It's with pleasure today that I discovered I lied in my last piece - that depressing waiting room-looking area isn't the only spot for screening ads in Cannes this week. A real-life theatre in Level 1 of the Festival screened a bunch of body care ads this afternoon.
I'm gonna spare you more starry-eyed harping about how OLD SPICE BRINGS JOY TO ALL THE UNIVERSE. Here's other stuff that stuck out, and at the end, a reflection on Axe.
It isn't what it used to be, but there's something about Cannes that still excites. It's a place apart, where you're plunged willy-nilly into a life that doesn't belong to you for an inordinate amount of time. For that reason, alighting on it yearly feels a bit like coming home, and the expectation that rises inside is a welcome feeling.
I arrived around 1 in the morning, following a long train delay in Paris thanks mostly to a workers strike. (This is normal.) Because it's a small town, I walked to my hotel: 6 minutes from the train station. This is a convenient city once you know it, and despite the constant barrage of tourists and entitled conference folk, it doesn't change much.
I am staying in a place that lacks sex appeal but has free secured wifi and is clean. The window has an excellent view of Curves, an American weight-loss chain that caters primarily to working women.
It's funny how the sight of something you haven't seen in a long time takes you elsewhere: Curves, an unlikely nostalgic device, brings me back to Oakland's business district, where I contemplated registering on my lunch breaks until a friend told me I'd be joining "fat camp for deluded feminists." I didn't think about it again.
But you're not here for reminiscences of lost fitness aspirations; you're here to read about the Lions. That's cool, let's get down to business.
The power of the female breast has been called into action again. This time for Belgian breastfeeding shop Boobs and Burps. In the video, called Happy Boobs, we see several woman flexing their boobs to the tune of a cutesey song about children.
And that's all there is.
It's a stereotype to assume hot girls with amazing bodies are clueless when it comes to sports, right? The guys in this Uruguayan Lays commercial from Punto Ogilvy and Oriental Films are proved wrong when the curvaceous beauty on their couch explains why she's right and the guys are wrong about a play they all just saw on the TV.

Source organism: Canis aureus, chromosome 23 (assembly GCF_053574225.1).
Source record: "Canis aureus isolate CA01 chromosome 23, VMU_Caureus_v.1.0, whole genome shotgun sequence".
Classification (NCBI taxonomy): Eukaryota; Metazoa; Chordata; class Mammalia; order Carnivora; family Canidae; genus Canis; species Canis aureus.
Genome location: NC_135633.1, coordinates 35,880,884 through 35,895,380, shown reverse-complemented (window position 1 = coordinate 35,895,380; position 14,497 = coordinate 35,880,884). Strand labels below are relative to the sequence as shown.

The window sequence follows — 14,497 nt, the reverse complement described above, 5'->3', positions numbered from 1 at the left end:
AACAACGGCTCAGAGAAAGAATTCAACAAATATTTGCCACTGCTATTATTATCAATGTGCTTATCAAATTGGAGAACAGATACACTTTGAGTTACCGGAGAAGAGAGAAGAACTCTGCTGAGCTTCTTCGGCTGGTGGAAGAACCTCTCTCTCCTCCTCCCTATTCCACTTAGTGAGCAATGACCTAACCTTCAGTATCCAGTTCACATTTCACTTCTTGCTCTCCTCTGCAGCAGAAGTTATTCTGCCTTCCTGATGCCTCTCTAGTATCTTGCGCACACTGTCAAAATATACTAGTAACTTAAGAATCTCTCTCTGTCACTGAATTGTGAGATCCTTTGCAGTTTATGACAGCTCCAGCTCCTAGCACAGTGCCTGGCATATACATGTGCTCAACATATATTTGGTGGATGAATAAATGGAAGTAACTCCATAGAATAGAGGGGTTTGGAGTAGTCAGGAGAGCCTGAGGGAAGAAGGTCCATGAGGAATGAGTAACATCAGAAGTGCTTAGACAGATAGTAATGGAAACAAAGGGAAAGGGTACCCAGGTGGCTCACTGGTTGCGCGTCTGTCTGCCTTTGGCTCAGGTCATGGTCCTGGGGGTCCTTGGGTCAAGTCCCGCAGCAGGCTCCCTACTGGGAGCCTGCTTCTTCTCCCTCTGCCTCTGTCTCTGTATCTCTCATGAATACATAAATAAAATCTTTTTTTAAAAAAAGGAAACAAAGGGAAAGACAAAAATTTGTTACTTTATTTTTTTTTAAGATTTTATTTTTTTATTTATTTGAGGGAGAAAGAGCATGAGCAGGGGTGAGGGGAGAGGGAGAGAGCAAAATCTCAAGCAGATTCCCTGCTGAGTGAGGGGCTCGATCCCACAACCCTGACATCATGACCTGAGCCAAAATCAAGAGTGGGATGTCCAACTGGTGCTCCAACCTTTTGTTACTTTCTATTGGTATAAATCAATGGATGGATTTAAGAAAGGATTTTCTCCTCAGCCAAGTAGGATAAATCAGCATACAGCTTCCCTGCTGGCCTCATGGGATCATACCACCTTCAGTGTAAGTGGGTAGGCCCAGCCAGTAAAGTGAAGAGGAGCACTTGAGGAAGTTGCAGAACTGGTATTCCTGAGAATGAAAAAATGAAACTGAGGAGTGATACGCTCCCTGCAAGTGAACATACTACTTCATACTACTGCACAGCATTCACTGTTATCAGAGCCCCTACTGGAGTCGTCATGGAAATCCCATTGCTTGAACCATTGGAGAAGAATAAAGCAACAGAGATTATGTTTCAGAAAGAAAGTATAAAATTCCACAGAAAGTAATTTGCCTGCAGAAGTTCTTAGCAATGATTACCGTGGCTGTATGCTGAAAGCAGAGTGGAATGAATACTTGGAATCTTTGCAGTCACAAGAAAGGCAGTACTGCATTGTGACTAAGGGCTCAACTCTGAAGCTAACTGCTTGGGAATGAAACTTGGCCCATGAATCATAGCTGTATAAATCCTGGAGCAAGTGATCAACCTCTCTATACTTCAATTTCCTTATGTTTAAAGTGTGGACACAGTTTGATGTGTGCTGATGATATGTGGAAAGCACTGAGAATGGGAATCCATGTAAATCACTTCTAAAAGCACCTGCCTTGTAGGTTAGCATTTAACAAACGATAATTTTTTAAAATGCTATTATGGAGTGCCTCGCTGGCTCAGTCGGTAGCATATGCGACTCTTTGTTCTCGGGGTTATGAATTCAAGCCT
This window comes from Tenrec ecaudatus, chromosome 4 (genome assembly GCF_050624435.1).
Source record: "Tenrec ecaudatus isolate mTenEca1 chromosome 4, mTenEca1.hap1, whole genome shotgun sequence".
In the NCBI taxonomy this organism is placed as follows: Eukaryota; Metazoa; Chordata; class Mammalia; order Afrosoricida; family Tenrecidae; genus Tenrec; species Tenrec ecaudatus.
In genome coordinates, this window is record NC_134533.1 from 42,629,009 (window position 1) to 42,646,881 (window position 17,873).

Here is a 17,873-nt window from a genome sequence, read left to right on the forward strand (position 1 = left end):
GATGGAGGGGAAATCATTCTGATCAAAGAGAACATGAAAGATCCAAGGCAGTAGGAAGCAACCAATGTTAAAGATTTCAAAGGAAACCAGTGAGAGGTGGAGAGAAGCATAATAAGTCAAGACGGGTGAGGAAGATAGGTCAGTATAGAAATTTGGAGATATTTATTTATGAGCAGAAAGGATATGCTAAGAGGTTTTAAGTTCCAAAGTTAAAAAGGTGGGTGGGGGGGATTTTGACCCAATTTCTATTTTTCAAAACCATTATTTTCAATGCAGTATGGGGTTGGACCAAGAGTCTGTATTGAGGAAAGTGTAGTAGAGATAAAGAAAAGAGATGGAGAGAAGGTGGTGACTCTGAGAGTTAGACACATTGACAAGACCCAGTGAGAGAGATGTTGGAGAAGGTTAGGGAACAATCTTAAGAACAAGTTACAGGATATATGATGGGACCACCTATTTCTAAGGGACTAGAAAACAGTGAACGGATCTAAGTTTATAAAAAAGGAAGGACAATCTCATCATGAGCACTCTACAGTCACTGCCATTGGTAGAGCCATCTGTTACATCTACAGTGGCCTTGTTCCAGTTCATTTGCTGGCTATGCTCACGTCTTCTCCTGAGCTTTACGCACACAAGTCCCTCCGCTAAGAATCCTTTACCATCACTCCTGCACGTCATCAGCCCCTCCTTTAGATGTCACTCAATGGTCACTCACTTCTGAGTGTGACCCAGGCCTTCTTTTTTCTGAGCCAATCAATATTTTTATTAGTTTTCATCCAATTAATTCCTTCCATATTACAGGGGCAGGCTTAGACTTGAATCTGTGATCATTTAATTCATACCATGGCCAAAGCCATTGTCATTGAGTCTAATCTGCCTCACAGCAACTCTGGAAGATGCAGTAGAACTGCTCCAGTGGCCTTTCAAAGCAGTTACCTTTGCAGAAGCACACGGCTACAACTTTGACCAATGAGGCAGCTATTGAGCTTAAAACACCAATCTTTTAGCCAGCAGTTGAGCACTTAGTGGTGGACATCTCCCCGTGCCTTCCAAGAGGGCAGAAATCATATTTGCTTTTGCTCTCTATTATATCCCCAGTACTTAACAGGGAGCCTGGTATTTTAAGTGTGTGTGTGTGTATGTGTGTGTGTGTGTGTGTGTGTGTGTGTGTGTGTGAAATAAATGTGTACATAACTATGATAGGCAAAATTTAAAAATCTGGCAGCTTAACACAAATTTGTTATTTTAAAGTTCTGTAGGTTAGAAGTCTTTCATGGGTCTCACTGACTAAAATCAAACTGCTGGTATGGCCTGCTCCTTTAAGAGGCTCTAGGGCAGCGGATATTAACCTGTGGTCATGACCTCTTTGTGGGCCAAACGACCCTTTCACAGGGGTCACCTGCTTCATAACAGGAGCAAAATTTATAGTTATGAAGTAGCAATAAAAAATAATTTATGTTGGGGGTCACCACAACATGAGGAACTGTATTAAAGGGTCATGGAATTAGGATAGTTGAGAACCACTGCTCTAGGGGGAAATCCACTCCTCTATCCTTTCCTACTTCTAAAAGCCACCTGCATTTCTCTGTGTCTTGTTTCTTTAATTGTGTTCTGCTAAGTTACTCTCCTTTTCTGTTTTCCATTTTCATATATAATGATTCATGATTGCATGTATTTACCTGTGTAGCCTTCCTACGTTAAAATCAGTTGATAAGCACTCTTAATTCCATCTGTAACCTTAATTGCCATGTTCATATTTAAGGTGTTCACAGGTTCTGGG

In America, we threaten drug dealers, sexual deviants and online predators with...a few years in a cozy jail cell. The Hamas, on the other hand, do it a bit differently as illustrated in this campaign against Israeli collaborators.
In 2008, a hot model rockin' out in lingerie and her underwear Risky Business-style was deemed too risque for TV. Would that hold true today in 2010? Watch this Guitar Hero ad with supermodel Marisa Miller and let us know.
Apparently, it aired in Britain to no fanfare. Is America still too puritanical? Or are we right to keep smoking hot models far, far away from the eyes of horny 14 year old boys?
Along the lines of the spinning model who flails blood all over the audience as she catwalks down the runway comes this not so new anti-fur commercial from the International Anti-Fur Coalition. Created by Lowe Bull in South Africa, the ad has three women eating lunch together. One of the women gets a phone call and, as she digs through her purse for her phone, she pulls out the internal organs of the animal that was killed to make her fur purse.
It's a nice take on how oblivious some of us can be to the effect we have on other living creatures. It closes nicely with the tagline, "If only everyone could see the real cost of fur."
In the "We've Got a Solution for Every Problem" Department of Pharmaceutical Genius they've been staying up late this week examining a burning problem: chafing. Yes, chafing. Apparently, some pharmaceutical companies have become bored with finding a cure for cancer.
In this commercial for Lanacane the Pharmaceutical Geniuses solve chafing with a gel. The ad starts off with some chubby balloon characters whose limbs rub together "painfully" when they walk. The announcer says, "If you chafe when you move, it hurts." He the offers up Lanacane Anti-Chafing Gel saying, "Stop chafing. Keep moving"
Jesus. It's like we just stepped back to 1999 when at Leo Burnett Technology Group we pumped out campaign after campaign touting the equity-building properties of a strong brand presence based on the four pillars of an account planner's wet dream: Vision, Mission, Essence and Position. Architecting the brand as it were.
It all usually netted in some self-important puffery akin to this new tagline from Esurance, "People when you want them. Technology when you don't." Sounds like a Peoplesoft tagline. Anyone remember them?
Anyway, the new campiagn is a play on technology versus people. There's a time for technology and there's a time for people. 1990's tagline aside, the campaign does a pretty good job illustrating that separation.
You can see it all here.
The UK's Kindred agency has launched a new skin care commercial for the British Association of Dermatologists to raise awareness of issues that can lead to skin cancer. The ad begins as if it were a lingerie ad with lingering shots of a model clad in underwear who flits about as the camera follows her.
Accompanying this visual activity is a voice over which intones such nonsense about life being full of beauty, something about seeing the small child inside you and a load of other intelligible babble. Suddenly, the bullshit is cast aside, the model sits on the bead and says, "I don't know about all that but if you really want to look after your skin then this is all you need."